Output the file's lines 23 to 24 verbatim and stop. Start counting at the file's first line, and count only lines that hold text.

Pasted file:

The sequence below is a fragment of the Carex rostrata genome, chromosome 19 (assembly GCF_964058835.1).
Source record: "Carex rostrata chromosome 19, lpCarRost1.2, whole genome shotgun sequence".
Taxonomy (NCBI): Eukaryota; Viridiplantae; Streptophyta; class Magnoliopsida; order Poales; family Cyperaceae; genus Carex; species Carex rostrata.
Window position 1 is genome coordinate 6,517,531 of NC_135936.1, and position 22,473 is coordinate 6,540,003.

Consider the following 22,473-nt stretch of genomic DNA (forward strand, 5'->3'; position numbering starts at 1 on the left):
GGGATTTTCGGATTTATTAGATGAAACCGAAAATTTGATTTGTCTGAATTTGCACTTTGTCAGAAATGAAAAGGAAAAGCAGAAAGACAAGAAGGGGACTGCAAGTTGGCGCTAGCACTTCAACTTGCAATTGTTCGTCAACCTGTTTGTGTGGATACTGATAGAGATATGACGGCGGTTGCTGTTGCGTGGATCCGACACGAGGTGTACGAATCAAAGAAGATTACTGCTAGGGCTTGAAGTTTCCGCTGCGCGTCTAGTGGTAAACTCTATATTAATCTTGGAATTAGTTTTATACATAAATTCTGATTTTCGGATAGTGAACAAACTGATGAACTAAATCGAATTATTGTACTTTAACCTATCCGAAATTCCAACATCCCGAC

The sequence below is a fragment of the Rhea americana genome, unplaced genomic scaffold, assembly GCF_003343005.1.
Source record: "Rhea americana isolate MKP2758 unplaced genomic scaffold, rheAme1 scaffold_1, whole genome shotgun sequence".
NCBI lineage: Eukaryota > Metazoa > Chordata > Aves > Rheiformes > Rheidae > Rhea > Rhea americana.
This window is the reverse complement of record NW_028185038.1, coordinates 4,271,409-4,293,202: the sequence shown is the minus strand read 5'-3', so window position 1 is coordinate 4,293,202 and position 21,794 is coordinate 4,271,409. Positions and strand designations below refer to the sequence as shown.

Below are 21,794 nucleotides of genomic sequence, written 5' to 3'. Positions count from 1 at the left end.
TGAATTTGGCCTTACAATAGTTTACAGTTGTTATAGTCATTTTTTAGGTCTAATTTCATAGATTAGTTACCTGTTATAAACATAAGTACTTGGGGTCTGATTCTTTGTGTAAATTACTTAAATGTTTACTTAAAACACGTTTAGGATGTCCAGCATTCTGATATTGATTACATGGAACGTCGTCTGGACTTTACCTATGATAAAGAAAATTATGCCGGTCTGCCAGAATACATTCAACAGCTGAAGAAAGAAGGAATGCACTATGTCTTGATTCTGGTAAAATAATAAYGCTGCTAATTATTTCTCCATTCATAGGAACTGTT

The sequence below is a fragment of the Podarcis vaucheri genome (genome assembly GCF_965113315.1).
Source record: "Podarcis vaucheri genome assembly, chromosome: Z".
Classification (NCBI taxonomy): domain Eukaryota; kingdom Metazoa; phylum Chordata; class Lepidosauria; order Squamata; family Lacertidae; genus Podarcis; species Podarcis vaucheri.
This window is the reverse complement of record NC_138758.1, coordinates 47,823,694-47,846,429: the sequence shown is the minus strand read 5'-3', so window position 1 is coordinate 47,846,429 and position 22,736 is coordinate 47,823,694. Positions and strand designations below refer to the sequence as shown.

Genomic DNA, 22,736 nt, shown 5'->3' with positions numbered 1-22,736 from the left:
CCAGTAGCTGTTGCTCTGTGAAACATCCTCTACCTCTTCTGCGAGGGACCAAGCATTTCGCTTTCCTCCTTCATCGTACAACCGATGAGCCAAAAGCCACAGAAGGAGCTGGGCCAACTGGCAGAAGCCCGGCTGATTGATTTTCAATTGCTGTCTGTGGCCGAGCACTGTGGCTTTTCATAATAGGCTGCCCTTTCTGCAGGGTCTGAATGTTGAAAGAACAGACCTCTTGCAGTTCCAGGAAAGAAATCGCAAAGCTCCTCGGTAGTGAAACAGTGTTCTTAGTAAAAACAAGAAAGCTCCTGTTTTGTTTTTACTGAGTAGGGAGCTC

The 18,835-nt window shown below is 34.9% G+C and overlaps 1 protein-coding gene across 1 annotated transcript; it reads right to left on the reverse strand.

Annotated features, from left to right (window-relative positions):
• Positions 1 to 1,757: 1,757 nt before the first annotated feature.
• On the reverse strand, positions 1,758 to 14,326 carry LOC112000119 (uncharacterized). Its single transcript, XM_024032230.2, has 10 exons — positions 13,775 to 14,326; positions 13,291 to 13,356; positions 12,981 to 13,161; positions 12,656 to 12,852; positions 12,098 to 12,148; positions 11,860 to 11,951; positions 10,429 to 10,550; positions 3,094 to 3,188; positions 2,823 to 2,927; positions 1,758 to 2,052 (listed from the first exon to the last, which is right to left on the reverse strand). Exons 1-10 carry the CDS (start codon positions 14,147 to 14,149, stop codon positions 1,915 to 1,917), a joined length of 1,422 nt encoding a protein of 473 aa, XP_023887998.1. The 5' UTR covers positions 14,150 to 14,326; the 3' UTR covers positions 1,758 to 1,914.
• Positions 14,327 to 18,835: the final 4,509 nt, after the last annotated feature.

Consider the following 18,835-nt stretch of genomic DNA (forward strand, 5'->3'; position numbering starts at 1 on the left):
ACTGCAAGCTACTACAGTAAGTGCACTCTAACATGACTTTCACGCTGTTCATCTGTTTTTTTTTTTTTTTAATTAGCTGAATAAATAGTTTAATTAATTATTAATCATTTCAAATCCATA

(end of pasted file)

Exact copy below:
• Positions 14,327 to 18,835: the final 4,509 nt, after the last annotated feature.

Consider the following 18,835-nt stretch of genomic DNA (forward strand, 5'->3'; position numbering starts at 1 on the left):